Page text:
As Exchange Withdrawal Restrictions Ease, Bitcoin’s Price Snaps Northward

It has been a rough time for Bitcoin these past few days, as three major exchanges halted withdrawals in the face of an issue that could impact the perceived integrity of exchanges of the currency.

Mt.Gox, a long-running but controversial exchange was first to halt Bitcoin withdrawals. With the currency inside Mt.Gox effectively trapped, the price on the exchange began to fall as people hit the surrender button.

Bitcoin traded in the $900 range for most of January on Mt.Gox, and slipped to $300 today before sharply rebounding to north of $450. Mt.Gox has yet to relax its restrictions, but confidence has been expressed in its solvency, which could have factored in its upswing.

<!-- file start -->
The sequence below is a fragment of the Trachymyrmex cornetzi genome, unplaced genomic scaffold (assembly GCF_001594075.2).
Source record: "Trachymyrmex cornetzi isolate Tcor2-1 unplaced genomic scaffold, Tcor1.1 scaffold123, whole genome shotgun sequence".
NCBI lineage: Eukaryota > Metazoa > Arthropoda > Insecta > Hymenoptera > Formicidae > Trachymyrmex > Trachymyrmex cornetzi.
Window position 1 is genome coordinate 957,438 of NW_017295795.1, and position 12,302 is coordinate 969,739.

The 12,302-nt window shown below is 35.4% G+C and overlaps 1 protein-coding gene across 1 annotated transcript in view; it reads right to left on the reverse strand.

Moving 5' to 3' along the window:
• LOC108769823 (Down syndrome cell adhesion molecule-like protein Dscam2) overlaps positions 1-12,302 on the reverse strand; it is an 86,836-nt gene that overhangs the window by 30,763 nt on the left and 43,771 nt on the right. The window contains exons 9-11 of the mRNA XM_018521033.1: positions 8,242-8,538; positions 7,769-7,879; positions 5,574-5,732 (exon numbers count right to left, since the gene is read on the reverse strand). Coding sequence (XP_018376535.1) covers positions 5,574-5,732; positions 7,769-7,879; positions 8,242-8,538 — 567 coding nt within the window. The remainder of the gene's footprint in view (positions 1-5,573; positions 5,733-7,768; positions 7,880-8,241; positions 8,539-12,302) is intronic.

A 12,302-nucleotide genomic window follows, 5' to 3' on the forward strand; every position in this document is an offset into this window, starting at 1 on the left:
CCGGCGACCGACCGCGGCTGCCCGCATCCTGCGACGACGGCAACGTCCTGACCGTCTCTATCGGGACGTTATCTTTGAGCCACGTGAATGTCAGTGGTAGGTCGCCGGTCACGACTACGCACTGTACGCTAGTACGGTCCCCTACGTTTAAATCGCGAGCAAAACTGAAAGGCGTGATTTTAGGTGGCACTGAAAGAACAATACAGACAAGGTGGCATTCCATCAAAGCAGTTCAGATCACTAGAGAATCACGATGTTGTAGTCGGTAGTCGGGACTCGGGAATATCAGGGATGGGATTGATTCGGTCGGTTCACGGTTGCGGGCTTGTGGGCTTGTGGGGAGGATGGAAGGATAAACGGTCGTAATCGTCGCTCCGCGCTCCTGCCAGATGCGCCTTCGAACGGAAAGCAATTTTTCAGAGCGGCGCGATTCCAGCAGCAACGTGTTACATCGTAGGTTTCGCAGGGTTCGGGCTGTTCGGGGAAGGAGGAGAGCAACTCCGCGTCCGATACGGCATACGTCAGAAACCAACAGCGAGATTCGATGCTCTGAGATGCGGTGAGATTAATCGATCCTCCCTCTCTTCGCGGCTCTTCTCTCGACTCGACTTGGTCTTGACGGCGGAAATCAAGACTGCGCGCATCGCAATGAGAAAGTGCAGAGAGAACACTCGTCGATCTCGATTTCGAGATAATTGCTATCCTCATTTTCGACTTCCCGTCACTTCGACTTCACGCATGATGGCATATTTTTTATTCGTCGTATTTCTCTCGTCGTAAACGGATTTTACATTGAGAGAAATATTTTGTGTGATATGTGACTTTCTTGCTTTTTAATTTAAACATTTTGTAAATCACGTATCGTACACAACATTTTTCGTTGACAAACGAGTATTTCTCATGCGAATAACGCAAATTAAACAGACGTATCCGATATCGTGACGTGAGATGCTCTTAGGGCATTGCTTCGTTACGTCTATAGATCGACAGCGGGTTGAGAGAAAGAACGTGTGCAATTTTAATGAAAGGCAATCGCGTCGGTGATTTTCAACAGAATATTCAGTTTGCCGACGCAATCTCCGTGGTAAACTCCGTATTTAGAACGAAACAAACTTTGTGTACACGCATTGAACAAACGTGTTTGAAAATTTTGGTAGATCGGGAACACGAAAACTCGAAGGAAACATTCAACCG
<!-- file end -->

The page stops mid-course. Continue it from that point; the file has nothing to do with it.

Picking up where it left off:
Also trending positive for the price of Bitcoin, and those users yet balkanized on the various locked exchanges, is that exchange Bitstamp has begun processing withdrawals yet again. BTC-E, the third exchange of the trio, has not.

Reports that Bitstamp is yet again processing withdrawals have lit up the Bitcoin subreddit. The market, encouraged by the news, has sent the average price of Bitcoin up from $580 early this morning to $670 at the time of writing. Bitstamp had previously written that it had developed a software solution for the issuesan attack and transaction malleability — that caused the halt in the first place.

BTC-E and Mt.Gox could follow suit in short order.

As Bitcoin has become more known it has seen the target on its back grow; where there is value stored, there will be those who want to unlock it unfairly and raid it as they please. Provided that the three exchanges are still solvent, the crisis of the past week will not prove fatal to themselves, or Bitcoin itself. Heavy losses could endanger the individual firms and hamper Bitcoin’s march towards mainstream usage.

Disclosure: I own about $50 in Bitcoin but can’t remember my Coinbase password so it’s pretty much moot.